How you will realise value will also drive which types of modelling you want to do. Does your model need to be easily interpretable (needed for policy, process or training changes) or could a black-box model be sufficient. If a black-box model how are you going to determine you’re not at risk due to discrimination regulations (hint, just not adding a gender variable to your model won’t prevent your model being discriminatory).
What could be could be driving this behaviour?
The next important action is to identify a serious of explanations which could be causing / influencing what you’re studying. There are 3 main sources that we tend to use:
- Desk research: What has been identified by others as causes / correlations
- Brainstorm: Get together a group of key stakeholders to identify their view on what are the causes. This also helps socialise the problem
- Ask employees: Short open-question questionnaires (like Workometry) to as wide a population as you can will help you get an extensive list of possible causes. (We want to do an exploratory analysis at this stage). Our experience is that there will be a significant difference between this list and the stakeholder list.
What data do you need to test each possible explanation?
Now that you’ve identified the potential causes you need to identify the possible variables could you use in your model which would enable you to test each potential relationship. Again, this is another instance where being clear in what you are actually trying to measure it’s critical.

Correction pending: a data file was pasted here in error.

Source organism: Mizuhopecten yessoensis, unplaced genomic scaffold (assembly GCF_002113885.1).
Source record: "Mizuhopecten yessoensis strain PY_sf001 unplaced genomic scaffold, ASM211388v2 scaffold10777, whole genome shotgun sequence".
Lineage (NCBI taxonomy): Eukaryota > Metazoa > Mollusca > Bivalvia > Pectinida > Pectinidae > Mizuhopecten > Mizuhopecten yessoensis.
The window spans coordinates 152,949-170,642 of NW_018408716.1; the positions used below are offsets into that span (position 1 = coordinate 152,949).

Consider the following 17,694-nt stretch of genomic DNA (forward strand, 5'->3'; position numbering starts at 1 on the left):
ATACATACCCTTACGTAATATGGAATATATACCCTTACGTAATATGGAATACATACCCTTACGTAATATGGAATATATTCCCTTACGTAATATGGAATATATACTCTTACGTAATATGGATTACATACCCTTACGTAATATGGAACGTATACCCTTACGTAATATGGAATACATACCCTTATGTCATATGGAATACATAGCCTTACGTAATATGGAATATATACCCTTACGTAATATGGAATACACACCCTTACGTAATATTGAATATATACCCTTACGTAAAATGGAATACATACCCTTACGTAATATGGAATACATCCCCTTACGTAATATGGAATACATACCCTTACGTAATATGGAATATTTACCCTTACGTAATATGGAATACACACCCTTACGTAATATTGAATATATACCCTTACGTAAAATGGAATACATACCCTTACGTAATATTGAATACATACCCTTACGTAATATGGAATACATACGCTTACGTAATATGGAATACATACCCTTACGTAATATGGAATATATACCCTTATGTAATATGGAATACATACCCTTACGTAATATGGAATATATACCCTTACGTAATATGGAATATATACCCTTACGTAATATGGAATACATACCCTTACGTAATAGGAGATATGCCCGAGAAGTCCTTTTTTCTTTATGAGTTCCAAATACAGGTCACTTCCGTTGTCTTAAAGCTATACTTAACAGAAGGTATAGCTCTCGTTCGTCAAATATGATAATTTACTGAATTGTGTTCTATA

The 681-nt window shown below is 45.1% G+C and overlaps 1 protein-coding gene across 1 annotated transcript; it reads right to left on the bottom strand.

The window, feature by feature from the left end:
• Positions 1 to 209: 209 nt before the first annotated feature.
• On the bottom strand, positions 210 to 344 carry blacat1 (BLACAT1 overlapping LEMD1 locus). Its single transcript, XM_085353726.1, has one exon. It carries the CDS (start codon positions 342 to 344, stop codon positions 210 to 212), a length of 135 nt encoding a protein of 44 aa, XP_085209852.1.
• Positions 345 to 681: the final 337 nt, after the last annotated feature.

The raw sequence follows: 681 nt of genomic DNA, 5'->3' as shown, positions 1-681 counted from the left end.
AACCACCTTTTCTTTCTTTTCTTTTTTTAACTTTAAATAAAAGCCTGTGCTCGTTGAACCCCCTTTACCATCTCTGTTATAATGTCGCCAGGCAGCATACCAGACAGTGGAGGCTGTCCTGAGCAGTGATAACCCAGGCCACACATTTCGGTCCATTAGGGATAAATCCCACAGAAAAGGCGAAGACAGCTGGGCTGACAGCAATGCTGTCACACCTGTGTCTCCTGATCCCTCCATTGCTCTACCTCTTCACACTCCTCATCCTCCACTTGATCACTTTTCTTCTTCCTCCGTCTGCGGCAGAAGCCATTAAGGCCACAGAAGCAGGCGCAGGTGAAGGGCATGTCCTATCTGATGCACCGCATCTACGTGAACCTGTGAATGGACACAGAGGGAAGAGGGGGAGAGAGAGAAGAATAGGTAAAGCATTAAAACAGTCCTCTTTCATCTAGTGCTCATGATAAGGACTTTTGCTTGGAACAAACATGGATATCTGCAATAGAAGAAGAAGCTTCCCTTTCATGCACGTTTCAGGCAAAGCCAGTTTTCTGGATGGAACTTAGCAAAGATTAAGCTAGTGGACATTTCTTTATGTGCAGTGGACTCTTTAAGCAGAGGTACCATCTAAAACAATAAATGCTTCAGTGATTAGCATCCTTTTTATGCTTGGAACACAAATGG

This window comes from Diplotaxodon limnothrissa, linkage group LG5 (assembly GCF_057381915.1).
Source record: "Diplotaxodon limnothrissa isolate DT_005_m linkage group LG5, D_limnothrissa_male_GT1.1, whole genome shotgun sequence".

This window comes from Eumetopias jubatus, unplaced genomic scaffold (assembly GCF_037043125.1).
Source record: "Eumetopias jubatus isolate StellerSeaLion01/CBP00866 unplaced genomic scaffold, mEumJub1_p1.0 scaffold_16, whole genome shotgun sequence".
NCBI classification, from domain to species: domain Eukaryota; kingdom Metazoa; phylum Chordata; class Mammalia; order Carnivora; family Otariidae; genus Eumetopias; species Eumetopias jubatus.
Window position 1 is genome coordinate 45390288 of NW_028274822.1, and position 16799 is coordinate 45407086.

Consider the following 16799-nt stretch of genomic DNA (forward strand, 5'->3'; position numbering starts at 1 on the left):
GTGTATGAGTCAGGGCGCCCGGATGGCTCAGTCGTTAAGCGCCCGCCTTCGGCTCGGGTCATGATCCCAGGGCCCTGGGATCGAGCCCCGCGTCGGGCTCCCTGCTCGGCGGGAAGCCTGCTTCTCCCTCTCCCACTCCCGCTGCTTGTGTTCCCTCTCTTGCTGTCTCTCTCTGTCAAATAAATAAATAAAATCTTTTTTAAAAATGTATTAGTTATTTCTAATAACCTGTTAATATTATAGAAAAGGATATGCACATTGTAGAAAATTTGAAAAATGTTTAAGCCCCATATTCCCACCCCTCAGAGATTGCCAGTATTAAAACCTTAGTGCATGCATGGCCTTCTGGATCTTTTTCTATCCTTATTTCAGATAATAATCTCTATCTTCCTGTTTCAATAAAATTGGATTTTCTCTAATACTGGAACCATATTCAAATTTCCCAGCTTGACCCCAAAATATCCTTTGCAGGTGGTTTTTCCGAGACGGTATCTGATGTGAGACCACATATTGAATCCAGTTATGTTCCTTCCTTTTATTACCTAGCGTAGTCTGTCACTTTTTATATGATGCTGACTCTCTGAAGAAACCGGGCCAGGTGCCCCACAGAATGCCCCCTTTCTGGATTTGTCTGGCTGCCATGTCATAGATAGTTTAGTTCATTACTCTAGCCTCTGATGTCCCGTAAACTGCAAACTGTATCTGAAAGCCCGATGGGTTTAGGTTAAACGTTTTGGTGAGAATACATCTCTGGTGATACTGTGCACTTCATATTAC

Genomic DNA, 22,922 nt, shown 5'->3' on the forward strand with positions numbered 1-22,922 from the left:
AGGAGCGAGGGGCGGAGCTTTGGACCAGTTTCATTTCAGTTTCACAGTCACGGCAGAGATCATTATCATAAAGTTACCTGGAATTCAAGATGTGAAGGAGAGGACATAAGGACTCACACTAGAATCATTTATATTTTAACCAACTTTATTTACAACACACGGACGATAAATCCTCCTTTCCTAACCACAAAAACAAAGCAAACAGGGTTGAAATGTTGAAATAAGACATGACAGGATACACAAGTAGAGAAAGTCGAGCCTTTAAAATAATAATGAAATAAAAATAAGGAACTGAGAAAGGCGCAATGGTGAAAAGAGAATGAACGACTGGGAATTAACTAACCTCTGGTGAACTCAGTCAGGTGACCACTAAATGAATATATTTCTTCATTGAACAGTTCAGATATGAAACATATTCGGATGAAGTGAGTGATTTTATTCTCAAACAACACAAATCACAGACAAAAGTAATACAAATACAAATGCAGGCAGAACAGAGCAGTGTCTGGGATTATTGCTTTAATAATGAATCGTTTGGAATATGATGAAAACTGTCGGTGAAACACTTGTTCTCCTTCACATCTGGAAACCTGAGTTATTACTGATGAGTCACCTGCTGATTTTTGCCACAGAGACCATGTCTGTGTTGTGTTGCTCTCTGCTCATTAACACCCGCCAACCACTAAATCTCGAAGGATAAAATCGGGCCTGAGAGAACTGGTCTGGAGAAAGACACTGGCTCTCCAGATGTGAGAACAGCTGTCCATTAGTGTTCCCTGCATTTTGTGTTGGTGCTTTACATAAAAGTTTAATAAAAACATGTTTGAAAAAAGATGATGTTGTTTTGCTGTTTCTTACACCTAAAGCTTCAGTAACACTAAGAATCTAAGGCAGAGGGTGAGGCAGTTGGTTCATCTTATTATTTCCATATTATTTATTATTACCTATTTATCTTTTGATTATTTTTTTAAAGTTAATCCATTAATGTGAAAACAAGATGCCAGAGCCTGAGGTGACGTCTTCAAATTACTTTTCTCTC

Some of the information that you need you will have in traditional employee systems, but it’s not likely to be enough. You may have data in other business systems but you might need to acquire new data.
Lots of data is available online from various credible data sources. Numerous governments and organizations like the UN publish great databases which can help you understand what is going on outside the organization with things such as the labour market or populations.
What new data will you need to capture?
It’s highly likely that you will need to capture new information to validate some of your ideas. In many instances you’ll have to ask people directly.
There are numerous data capture methods that you can use, however the process of how you solicit information is often at least as important as the questions you ask. You need to identify approaches which require low input from both the organization and the individuals concerned. If you will need to understand this on an ongoing basis you need to make sure it’s sustainable.
How will you measure the success of any changes?
Finally, before implementing any changes it’s important to identify how you are going to measure the impact of your changes.
It’s likely in most situations that this will have to be a hybrid approach – some measurements will need to be quantitive. Others are likely to be perception-based.
What is unfortunate is that all changes within an organization are likely to have unintended consequences. Also, given the complexity of organizations it’s unlikely that your model will be stable over time so you need to identify when the model will need reviewing.
The use of exploratory, open-text questions on a regular basis will enable you to monitor when new reasons emerge.